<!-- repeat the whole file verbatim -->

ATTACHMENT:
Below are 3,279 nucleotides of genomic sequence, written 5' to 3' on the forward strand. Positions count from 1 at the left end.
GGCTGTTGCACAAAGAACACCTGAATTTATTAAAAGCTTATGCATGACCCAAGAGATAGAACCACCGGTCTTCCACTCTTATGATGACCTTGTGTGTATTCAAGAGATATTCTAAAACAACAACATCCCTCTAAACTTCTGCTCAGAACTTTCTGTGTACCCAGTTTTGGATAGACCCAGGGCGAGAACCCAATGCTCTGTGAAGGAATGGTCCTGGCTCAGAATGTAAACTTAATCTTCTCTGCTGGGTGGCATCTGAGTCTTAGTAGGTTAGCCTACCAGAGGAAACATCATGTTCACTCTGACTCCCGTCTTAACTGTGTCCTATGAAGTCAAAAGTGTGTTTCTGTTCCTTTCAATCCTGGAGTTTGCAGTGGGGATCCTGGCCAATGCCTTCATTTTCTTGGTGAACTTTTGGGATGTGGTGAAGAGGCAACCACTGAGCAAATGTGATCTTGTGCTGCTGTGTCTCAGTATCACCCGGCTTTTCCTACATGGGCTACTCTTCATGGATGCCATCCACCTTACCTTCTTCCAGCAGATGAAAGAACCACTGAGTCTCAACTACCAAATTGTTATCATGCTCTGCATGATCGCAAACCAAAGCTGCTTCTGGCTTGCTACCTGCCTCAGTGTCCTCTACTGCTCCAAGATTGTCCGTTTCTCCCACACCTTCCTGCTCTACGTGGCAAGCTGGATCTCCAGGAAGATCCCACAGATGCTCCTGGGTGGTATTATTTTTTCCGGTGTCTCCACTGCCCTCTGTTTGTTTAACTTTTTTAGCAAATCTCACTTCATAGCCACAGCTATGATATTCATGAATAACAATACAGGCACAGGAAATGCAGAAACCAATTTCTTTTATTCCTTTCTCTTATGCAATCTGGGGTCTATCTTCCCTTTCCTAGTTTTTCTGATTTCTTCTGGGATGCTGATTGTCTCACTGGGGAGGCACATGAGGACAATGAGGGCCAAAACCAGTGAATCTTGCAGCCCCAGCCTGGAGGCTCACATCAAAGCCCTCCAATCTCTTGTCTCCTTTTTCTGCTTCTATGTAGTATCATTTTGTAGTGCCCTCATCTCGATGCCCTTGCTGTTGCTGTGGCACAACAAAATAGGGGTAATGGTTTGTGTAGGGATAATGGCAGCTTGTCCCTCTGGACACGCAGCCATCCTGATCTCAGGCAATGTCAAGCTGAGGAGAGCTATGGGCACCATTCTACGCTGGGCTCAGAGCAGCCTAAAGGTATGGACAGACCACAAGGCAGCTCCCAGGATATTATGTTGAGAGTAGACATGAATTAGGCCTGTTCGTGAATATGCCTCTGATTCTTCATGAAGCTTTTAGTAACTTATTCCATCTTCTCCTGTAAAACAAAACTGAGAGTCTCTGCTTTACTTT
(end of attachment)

Below are 3,279 nucleotides of genomic sequence, written 5' to 3' on the forward strand. Positions count from 1 at the left end.
GGCTGTTGCACAAAGAACACCTGAATTTATTAAAAGCTTATGCATGACCCAAGAGATAGAACCACCGGTCTTCCACTCTTATGATGACCTTGTGTGTATTCAAGAGATATTCTAAAACAACAACATCCCTCTAAACTTCTGCTCAGAACTTTCTGTGTACCCAGTTTTGGATAGACCCAGGGCGAGAACCCAATGCTCTGTGAAGGAATGGTCCTGGCTCAGAATGTAAACTTAATCTTCTCTGCTGGGTGGCATCTGAGTCTTAGTAGGTTAGCCTACCAGAGGAAACATCATGTTCACTCTGACTCCCGTCTTAACTGTGTCCTATGAAGTCAAAAGTGTGTTTCTGTTCCTTTCAATCCTGGAGTTTGCAGTGGGGATCCTGGCCAATGCCTTCATTTTCTTGGTGAACTTTTGGGATGTGGTGAAGAGGCAACCACTGAGCAAATGTGATCTTGTGCTGCTGTGTCTCAGTATCACCCGGCTTTTCCTACATGGGCTACTCTTCATGGATGCCATCCACCTTACCTTCTTCCAGCAGATGAAAGAACCACTGAGTCTCAACTACCAAATTGTTATCATGCTCTGCATGATCGCAAACCAAAGCTGCTTCTGGCTTGCTACCTGCCTCAGTGTCCTCTACTGCTCCAAGATTGTCCGTTTCTCCCACACCTTCCTGCTCTACGTGGCAAGCTGGATCTCCAGGAAGATCCCACAGATGCTCCTGGGTGGTATTATTTTTTCCGGTGTCTCCACTGCCCTCTGTTTGTTTAACTTTTTTAGCAAATCTCACTTCATAGCCACAGCTATGATATTCATGAATAACAATACAGGCACAGGAAATGCAGAAACCAATTTCTTTTATTCCTTTCTCTTATGCAATCTGGGGTCTATCTTCCCTTTCCTAGTTTTTCTGATTTCTTCTGGGATGCTGATTGTCTCACTGGGGAGGCACATGAGGACAATGAGGGCCAAAACCAGTGAATCTTGCAGCCCCAGCCTGGAGGCTCACATCAAAGCCCTCCAATCTCTTGTCTCCTTTTTCTGCTTCTATGTAGTATCATTTTGTAGTGCCCTCATCTCGATGCCCTTGCTGTTGCTGTGGCACAACAAAATAGGGGTAATGGTTTGTGTAGGGATAATGGCAGCTTGTCCCTCTGGACACGCAGCCATCCTGATCTCAGGCAATGTCAAGCTGAGGAGAGCTATGGGCACCATTCTACGCTGGGCTCAGAGCAGCCTAAAGGTATGGACAGACCACAAGGCAGCTCCCAGGATATTATGTTGAGAGTAGACATGAATTAGGCCTGTTCGTGAATATGCCTCTGATTCTTCATGAAGCTTTTAGTAACTTATTCCATCTTCTCCTGTAAAACAAAACTGAGAGTCTCTGCTTTACTTT